2. ^ Vibeke Sandersen: „Om bogstavet å“ in Nyt fra Sprognævnet 2002/3 September.
  3. 3.0 3.1 Aa1 in: Jens Christian Svabo: Dictionarium Færoense : Færøsk-dansk-latinsk ordbog. (ed. Christian Matras after manuscripts from late 18th century). Copenhagen: Munksgaard, 1966. (p. 1)
  4. ^ Jóhan Hendrik W. Poulsen, et al.: Føroysk orðabók. Tórshavn: Føroya Fróðskaparfelag 1998. (Entry á2)
  5. 5.0 5.1 5.2 aa2 in: Jens Christian Svabo: Dictionarium Færoense : Færøsk-dansk-latinsk ordbog. (ed. Christian Matras after manuscripts from late 18th century). Copenhagen: Munksgaard, 1966. (p. 1f.)

GalicianEdit

Etymology 1Edit

From contraction of preposition a (to, towards) + feminine definite article a (the)

ContractionEdit

á f (masculine ao, masculine plural aos, feminine plural ás)

  1. to the, towards the

Etymology 2Edit

From Old Portuguese aa, from Latin ala. Compare Portuguese á. Doublet of ala.

NounEdit

á f (plural ás)

  1. wing

IcelandicEdit

PronunciationEdit

Etymology 1Edit

From Old Norse á (river), from Proto-Germanic *ahwō, from Proto-Indo-European *h₂ekʷeh₂ (water). Compare Danish å, Norwegian å, Swedish å.

NounEdit

á f (genitive singular ár, nominative plural ár)

  1. river
    Synonym: fljót
DeclensionEdit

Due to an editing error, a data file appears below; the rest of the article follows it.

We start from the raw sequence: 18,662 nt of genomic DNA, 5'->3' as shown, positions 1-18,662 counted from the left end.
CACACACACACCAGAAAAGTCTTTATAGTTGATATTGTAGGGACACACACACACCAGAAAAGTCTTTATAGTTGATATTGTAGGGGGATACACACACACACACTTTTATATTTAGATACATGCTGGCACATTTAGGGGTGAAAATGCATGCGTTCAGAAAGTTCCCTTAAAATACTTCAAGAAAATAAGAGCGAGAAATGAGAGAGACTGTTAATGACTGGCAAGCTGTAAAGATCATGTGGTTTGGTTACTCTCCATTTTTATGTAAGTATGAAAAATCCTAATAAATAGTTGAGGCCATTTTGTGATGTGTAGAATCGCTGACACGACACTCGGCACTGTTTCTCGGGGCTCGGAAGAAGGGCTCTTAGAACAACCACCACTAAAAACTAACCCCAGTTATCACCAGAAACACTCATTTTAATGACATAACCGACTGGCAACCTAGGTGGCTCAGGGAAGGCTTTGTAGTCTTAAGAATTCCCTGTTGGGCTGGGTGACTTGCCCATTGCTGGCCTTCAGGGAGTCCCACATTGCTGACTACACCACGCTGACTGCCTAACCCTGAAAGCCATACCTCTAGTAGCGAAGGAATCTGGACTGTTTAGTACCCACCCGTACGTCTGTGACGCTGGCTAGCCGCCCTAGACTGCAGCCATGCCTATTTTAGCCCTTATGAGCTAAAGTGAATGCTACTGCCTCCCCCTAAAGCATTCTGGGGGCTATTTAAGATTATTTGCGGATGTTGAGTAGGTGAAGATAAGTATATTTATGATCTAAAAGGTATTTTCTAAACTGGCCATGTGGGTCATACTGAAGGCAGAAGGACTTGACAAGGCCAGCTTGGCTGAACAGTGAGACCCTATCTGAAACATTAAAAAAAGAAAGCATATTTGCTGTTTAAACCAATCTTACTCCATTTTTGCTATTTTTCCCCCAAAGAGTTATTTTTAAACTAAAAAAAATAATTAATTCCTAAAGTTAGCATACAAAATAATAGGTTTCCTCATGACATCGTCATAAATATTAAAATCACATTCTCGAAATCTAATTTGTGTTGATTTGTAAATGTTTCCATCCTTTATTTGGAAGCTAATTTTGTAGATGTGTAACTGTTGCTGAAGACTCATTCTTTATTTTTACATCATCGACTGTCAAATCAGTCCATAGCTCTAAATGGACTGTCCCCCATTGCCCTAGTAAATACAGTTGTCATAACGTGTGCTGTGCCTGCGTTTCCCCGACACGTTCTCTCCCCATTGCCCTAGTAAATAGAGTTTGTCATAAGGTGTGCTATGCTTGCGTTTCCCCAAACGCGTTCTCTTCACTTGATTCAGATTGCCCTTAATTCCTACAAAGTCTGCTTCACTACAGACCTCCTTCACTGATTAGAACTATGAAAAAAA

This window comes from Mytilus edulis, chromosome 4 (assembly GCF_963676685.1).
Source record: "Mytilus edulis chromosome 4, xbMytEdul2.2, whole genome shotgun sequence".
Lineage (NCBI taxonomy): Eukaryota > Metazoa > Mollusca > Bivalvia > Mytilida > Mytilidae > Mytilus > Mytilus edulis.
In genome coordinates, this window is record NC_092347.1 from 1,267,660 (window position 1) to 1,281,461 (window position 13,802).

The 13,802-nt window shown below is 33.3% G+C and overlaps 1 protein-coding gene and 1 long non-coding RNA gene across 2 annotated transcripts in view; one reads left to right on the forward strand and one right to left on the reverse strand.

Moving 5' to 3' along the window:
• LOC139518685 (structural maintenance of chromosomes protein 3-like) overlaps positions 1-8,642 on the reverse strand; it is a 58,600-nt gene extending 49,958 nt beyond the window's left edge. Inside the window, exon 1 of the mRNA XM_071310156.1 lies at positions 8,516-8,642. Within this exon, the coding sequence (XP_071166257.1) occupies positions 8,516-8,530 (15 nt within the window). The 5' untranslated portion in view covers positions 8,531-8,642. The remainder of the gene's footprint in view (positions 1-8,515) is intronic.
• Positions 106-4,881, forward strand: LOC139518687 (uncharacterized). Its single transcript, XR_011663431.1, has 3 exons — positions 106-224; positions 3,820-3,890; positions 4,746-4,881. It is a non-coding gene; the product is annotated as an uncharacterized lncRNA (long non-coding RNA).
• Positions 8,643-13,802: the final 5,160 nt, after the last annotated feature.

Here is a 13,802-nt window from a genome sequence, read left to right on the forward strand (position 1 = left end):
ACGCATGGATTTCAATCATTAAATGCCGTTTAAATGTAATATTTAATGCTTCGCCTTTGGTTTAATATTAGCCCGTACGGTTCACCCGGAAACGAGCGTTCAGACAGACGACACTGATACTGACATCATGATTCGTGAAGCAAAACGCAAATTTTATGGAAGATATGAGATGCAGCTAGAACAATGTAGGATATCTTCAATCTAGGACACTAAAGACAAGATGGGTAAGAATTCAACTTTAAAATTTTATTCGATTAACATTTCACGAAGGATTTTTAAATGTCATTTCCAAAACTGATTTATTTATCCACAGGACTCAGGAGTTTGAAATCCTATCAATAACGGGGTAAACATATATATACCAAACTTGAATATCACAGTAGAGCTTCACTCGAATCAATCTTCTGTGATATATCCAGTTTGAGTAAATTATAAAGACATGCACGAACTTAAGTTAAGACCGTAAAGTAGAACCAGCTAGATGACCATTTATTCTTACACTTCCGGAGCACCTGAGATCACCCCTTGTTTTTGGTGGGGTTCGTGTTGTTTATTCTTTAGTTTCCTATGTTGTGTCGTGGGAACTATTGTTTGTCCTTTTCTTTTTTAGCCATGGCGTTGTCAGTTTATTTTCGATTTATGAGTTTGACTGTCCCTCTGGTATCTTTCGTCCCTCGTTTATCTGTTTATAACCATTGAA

Etymology 2Edit

Inflection of á.

NounEdit

á f

  1. indefinite accusative singular of á
  2. indefinite dative singular of á

Etymology 3Edit

Inflection of ær.

NounEdit

á f

  1. indefinite accusative singular of ær
  2. indefinite dative singular of ær

Etymology 4Edit

Conjugation of eiga.

VerbEdit

á

  1. first-person singular present indicative of eiga I own.
  2. third-person singular present indicative of eiga He owns.

Etymology 5Edit

  This entry lacks etymological information. If you are familiar with the origin of this term, please add it to the page per etymology instructions. You can also discuss it at the Etymology scriptorium.

InterjectionEdit

á!

  1. ow! ouch!
    Á! Þetta var vont!
    Ouch! That hurt!

Etymology 6Edit

From Old Norse á, from Proto-Norse ᚨᚾ (an), from Proto-Germanic *ana.

PrepositionEdit

á

  1. (with dative, with accusative) on
    Hvar eru lyklarnir? - Þeir eru á borðinu.
    Where are the keys? - They are on the table.
  2. (with dative, with accusative) in
    Ég á Íslandi.
    I live in Iceland.
    Hvað heitir þetta á íslensku?
    What’s this called in Icelandic?
Derived termsEdit

IrishEdit

PronunciationEdit

Etymology 1Edit

From dhá, lenited variant of .

PronounEdit

á (triggers lenition in the masculine singular, h-prothesis in the feminine singular, and eclipsis in the plural)

  1. him, her, it, them (used before the verbal noun in the progressive to indicate a third person direct object)
    Táim á bhualadh.I am hitting him.
    Táim á ól.
    I am drinking it (referring to a masculine noun, e.g. bainne (milk)).
    Táim á bualadh.I am hitting her.
    Táim á hól.
    I am drinking it (referring to a feminine noun, e.g. bláthach (buttermilk)).
    Táim á mbualadh.I am hitting them.
    Táim á n-ól.I am drinking them.
  2. used as a quasi-reflexive pronoun in a sentence with passive semantics
    Tá an buachaill á bhualadh.
    The boy is being hit (literally ‘The boy is at his hitting’).